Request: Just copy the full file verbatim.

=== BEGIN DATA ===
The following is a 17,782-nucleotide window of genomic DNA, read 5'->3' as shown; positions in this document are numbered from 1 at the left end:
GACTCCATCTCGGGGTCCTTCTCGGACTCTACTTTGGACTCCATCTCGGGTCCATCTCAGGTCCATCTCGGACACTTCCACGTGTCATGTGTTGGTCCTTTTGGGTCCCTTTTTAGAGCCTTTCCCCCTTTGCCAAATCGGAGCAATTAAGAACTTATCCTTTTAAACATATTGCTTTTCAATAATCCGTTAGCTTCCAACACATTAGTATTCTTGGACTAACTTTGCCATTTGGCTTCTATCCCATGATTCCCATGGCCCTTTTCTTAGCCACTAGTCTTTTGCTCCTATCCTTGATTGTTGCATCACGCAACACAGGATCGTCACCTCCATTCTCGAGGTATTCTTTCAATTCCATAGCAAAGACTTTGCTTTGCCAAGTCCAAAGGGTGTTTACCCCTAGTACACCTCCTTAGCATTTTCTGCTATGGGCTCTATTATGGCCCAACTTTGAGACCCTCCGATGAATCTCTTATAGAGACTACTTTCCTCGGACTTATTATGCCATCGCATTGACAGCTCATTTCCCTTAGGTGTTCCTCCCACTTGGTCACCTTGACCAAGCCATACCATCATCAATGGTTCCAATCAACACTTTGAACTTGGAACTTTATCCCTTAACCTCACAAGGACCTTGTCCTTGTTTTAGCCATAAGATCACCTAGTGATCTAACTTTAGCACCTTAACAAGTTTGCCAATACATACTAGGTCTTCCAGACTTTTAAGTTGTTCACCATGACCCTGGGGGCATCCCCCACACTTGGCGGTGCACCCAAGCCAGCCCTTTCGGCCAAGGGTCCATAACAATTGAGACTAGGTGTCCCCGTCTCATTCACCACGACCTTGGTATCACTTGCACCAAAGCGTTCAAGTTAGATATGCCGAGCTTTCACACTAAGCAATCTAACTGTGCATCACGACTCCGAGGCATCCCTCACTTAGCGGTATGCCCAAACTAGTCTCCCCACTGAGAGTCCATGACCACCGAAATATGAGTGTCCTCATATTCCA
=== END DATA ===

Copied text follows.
The following is a 17,782-nucleotide window of genomic DNA, read 5'->3' as shown; positions in this document are numbered from 1 at the left end:
GACTCCATCTCGGGGTCCTTCTCGGACTCTACTTTGGACTCCATCTCGGGTCCATCTCAGGTCCATCTCGGACACTTCCACGTGTCATGTGTTGGTCCTTTTGGGTCCCTTTTTAGAGCCTTTCCCCCTTTGCCAAATCGGAGCAATTAAGAACTTATCCTTTTAAACATATTGCTTTTCAATAATCCGTTAGCTTCCAACACATTAGTATTCTTGGACTAACTTTGCCATTTGGCTTCTATCCCATGATTCCCATGGCCCTTTTCTTAGCCACTAGTCTTTTGCTCCTATCCTTGATTGTTGCATCACGCAACACAGGATCGTCACCTCCATTCTCGAGGTATTCTTTCAATTCCATAGCAAAGACTTTGCTTTGCCAAGTCCAAAGGGTGTTTACCCCTAGTACACCTCCTTAGCATTTTCTGCTATGGGCTCTATTATGGCCCAACTTTGAGACCCTCCGATGAATCTCTTATAGAGACTACTTTCCTCGGACTTATTATGCCATCGCATTGACAGCTCATTTCCCTTAGGTGTTCCTCCCACTTGGTCACCTTGACCAAGCCATACCATCATCAATGGTTCCAATCAACACTTTGAACTTGGAACTTTATCCCTTAACCTCACAAGGACCTTGTCCTTGTTTTAGCCATAAGATCACCTAGTGATCTAACTTTAGCACCTTAACAAGTTTGCCAATACATACTAGGTCTTCCAGACTTTTAAGTTGTTCACCATGACCCTGGGGGCATCCCCCACACTTGGCGGTGCACCCAAGCCAGCCCTTTCGGCCAAGGGTCCATAACAATTGAGACTAGGTGTCCCCGTCTCATTCACCACGACCTTGGTATCACTTGCACCAAAGCGTTCAAGTTAGATATGCCGAGCTTTCACACTAAGCAATCTAACTGTGCATCACGACTCCGAGGCATCCCTCACTTAGCGGTATGCCCAAACTAGTCTCCCCACTGAGAGTCCATGACCACCGAAATATGAGTGTCCTCATATTCCA